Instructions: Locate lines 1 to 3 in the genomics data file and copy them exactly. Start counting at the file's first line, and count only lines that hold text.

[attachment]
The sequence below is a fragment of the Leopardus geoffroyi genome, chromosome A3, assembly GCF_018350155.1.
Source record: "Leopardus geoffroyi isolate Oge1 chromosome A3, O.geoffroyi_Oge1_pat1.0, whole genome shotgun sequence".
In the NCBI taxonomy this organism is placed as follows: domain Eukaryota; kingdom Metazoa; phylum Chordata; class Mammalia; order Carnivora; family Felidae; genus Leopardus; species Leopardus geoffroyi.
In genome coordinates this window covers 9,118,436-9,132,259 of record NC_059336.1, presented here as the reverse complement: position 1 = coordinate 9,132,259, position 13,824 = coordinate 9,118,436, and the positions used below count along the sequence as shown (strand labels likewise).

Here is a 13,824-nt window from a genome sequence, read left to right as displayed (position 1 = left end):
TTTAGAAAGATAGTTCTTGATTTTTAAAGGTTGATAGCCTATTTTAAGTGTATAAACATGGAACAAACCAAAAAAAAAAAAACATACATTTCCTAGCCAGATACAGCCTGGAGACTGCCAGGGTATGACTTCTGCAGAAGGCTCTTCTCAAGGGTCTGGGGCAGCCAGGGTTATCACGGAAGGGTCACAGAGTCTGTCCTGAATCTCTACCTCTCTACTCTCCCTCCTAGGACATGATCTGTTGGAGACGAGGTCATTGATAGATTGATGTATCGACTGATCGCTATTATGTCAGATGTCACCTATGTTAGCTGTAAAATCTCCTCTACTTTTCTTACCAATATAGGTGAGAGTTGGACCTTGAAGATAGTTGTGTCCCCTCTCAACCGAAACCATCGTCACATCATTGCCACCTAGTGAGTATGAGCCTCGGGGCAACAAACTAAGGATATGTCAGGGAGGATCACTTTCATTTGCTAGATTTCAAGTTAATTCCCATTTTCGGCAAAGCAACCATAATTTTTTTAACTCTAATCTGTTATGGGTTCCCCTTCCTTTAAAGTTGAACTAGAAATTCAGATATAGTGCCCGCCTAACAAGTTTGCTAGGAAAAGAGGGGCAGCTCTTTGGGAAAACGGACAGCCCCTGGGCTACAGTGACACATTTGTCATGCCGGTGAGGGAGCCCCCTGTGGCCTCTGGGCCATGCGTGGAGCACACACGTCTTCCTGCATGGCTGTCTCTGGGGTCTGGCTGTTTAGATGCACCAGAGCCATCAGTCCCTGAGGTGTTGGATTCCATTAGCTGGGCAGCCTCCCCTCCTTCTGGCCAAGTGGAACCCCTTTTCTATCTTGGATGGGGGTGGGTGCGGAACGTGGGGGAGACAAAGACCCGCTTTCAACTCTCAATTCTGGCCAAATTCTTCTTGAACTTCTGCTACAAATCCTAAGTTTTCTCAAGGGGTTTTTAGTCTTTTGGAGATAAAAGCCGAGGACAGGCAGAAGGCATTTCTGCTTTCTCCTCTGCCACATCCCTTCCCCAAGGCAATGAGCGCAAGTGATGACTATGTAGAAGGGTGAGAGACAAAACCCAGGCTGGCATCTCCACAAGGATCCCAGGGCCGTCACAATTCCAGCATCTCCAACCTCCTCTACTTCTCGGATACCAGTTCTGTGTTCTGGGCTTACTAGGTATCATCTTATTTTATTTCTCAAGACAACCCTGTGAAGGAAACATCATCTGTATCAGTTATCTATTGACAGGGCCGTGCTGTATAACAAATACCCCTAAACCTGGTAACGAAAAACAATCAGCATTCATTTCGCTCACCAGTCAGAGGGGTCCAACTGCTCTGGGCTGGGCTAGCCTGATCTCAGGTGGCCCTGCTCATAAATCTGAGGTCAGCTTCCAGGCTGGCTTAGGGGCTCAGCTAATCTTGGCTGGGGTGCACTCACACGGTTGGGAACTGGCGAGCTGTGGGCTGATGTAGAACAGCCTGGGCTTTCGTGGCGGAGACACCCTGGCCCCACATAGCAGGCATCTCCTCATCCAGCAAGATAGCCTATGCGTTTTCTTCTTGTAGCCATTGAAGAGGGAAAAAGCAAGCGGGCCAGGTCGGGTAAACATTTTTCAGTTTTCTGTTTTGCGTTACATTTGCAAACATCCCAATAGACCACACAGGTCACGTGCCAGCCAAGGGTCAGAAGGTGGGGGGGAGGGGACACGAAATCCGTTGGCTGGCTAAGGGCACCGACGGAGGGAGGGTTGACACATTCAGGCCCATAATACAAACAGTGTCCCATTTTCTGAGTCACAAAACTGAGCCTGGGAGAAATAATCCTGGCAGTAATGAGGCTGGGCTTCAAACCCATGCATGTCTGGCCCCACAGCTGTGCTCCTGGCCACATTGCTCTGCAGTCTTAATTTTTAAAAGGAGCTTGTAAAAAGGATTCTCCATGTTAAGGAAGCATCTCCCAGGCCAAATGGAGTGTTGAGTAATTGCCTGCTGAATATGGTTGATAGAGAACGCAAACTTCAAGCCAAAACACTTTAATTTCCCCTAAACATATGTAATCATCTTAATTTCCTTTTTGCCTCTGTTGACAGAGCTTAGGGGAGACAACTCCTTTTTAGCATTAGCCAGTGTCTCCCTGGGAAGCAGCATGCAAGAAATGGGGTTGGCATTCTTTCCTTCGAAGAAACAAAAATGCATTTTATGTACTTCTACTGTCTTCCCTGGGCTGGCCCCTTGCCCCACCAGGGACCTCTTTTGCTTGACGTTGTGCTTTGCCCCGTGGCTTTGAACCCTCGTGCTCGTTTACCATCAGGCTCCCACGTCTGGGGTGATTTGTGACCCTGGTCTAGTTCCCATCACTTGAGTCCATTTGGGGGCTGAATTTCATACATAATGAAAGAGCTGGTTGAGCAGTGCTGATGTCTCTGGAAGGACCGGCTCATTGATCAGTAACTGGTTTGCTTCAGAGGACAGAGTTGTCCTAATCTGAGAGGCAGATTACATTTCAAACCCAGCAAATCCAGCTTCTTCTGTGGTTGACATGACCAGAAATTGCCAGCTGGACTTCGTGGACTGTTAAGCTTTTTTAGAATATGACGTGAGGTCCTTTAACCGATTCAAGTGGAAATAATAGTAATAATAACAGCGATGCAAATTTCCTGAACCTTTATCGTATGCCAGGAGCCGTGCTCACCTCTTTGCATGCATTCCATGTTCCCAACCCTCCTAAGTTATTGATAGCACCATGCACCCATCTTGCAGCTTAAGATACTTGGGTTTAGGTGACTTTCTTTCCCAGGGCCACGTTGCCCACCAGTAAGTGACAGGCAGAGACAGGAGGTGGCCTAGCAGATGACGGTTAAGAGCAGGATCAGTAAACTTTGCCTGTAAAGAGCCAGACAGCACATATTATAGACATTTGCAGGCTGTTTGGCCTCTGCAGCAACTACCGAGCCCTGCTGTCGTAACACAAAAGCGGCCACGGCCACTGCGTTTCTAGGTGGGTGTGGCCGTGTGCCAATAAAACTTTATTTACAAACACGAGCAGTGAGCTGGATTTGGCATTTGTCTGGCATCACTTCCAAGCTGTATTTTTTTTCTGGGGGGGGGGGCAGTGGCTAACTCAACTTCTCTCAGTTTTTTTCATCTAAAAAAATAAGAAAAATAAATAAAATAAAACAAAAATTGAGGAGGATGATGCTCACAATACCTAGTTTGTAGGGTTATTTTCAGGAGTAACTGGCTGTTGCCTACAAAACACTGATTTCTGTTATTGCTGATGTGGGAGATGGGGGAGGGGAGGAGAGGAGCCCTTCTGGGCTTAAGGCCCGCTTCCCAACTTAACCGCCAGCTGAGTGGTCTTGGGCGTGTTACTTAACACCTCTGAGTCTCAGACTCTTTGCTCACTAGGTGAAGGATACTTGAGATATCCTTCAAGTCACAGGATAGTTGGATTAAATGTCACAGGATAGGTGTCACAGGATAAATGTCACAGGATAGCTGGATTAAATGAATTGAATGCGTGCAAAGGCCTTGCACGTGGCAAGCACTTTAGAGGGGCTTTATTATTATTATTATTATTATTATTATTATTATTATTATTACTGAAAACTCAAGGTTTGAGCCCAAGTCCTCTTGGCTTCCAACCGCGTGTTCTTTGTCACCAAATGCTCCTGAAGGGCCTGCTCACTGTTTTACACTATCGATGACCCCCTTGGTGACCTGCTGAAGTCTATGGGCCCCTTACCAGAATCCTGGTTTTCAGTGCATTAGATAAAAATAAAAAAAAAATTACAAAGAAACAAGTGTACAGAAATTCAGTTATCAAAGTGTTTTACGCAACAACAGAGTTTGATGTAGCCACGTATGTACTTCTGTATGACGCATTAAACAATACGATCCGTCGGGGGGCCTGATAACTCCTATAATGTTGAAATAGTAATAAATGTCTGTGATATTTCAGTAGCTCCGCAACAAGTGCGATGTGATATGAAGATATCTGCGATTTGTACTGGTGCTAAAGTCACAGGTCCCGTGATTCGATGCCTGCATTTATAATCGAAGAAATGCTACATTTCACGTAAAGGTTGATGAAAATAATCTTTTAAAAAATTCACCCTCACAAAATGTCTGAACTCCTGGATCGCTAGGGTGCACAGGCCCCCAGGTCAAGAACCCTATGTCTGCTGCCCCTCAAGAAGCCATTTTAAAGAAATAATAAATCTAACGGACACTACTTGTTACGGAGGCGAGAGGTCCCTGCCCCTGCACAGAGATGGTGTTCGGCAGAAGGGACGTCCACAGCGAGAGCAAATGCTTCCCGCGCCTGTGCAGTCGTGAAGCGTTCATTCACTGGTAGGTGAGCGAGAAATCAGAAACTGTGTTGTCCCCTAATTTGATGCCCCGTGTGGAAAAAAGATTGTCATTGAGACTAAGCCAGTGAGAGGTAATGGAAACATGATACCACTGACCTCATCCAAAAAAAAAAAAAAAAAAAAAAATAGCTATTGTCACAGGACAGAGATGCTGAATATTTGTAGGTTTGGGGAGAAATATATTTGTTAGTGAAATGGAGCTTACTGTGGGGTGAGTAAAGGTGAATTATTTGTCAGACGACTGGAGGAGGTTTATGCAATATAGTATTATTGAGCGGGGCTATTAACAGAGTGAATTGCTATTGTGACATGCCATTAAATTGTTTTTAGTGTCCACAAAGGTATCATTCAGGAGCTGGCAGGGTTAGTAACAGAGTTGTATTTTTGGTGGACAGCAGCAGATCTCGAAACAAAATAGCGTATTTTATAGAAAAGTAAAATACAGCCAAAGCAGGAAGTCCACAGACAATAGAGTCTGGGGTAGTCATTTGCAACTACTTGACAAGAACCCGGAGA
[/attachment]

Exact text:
The sequence below is a fragment of the Leopardus geoffroyi genome, chromosome A3, assembly GCF_018350155.1.
Source record: "Leopardus geoffroyi isolate Oge1 chromosome A3, O.geoffroyi_Oge1_pat1.0, whole genome shotgun sequence".
In the NCBI taxonomy this organism is placed as follows: domain Eukaryota; kingdom Metazoa; phylum Chordata; class Mammalia; order Carnivora; family Felidae; genus Leopardus; species Leopardus geoffroyi.